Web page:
IMPACT OF PETROLEUM SECTOR REVENUE AND ECONOMIC GROWTH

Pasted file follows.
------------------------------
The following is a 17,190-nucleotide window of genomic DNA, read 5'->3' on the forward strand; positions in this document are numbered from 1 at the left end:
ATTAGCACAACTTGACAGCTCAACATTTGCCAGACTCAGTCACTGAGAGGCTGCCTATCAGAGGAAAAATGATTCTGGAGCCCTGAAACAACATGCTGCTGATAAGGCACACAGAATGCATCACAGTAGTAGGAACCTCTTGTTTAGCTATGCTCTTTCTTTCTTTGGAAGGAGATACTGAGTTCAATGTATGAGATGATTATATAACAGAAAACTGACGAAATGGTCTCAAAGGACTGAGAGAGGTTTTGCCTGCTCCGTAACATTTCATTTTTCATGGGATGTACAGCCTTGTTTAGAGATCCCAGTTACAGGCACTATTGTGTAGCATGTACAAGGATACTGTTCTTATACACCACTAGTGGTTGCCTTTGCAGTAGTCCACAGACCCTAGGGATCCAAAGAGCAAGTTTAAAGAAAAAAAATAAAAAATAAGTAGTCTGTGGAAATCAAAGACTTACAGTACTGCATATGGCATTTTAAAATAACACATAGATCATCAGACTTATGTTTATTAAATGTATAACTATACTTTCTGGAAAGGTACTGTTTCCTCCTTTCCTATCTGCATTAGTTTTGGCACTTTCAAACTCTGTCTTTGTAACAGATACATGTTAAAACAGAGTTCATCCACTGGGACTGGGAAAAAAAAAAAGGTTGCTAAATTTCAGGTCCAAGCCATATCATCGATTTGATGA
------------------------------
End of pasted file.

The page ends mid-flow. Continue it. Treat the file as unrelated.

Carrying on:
The basic reasons for taxation in any economy cater on the need to raise revenue for economic and social development and to guide taxpayer’s behavior. Revenue from taxation accounts for over 80% of government earnings in Nigeria, hence special attention is often paid by tax experts, economists and the larger public on how such revenue is being disbursed by government among the various economic sectors that makes up the country. This study, therefore, attempts to evaluate the impact of taxation as a source of governance paying special emphasis on petroleum profit tax over a period of twenty years. Data were collected through questionnaires from respondents and statistical bulletins of the Central Bank of Nigeria. Result were presented in tabular form. The ordinary least square method of data analysis was used for the analysis of the data collected from the Central Bank of Nigeria (CBN). The result of the findings showed that taxation as a source of government income has significant impact on government revenue and expenditure, but despite such contribution to government revenue generation the country’s GDP is still low. As a result of this finding, it was recommended that the government should take steps to meet its socio-political and economic obligations to the citizenry as this will lead to a growth in GDP. Finally, the study underscores the urgent need for the improvement of the tax information system to enhance the evaluation of the performance of the Nigeria tax system and facilitate adequate macroeconomic planning and implementation.